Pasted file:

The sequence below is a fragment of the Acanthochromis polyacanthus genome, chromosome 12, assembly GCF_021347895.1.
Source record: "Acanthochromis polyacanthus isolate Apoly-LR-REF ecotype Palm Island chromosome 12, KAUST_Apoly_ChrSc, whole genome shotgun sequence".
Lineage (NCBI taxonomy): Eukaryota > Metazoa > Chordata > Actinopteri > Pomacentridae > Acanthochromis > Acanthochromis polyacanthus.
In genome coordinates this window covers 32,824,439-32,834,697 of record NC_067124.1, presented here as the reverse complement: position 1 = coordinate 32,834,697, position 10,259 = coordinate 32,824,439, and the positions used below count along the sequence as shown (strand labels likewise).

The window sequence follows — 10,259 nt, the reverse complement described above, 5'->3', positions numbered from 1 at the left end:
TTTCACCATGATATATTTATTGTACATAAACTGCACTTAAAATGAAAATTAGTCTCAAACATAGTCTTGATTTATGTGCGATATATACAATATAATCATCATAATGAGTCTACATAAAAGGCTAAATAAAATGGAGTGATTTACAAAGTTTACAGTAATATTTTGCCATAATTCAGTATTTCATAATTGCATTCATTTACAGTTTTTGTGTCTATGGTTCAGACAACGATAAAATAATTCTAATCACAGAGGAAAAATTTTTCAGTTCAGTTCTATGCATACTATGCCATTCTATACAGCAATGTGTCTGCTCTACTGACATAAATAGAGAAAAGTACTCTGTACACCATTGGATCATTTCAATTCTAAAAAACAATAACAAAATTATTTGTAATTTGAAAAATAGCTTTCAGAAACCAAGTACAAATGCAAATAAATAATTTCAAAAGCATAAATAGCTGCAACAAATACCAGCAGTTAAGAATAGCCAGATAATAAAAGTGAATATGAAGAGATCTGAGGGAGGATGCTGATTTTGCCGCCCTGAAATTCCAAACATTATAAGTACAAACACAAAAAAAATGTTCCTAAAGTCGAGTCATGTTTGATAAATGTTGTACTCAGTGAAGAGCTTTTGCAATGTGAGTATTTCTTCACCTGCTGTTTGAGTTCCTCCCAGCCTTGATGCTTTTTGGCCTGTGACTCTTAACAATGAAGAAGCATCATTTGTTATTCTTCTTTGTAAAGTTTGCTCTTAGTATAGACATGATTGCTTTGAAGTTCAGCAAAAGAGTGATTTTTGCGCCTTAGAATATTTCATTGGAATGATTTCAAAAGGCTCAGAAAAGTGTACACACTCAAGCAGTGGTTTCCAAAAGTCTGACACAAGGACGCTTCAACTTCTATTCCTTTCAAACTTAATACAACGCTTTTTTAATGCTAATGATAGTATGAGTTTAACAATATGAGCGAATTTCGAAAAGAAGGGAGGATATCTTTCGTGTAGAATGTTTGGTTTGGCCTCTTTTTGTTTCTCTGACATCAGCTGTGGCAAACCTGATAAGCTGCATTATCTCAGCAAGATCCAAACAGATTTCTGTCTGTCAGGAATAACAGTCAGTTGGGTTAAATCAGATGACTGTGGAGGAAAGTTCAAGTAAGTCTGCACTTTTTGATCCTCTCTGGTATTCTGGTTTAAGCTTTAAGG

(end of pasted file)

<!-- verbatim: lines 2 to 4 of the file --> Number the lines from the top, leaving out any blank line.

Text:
Source record: "Acanthochromis polyacanthus isolate Apoly-LR-REF ecotype Palm Island chromosome 12, KAUST_Apoly_ChrSc, whole genome shotgun sequence".
Lineage (NCBI taxonomy): Eukaryota > Metazoa > Chordata > Actinopteri > Pomacentridae > Acanthochromis > Acanthochromis polyacanthus.
In genome coordinates this window covers 32,824,439-32,834,697 of record NC_067124.1, presented here as the reverse complement: position 1 = coordinate 32,834,697, position 10,259 = coordinate 32,824,439, and the positions used below count along the sequence as shown (strand labels likewise).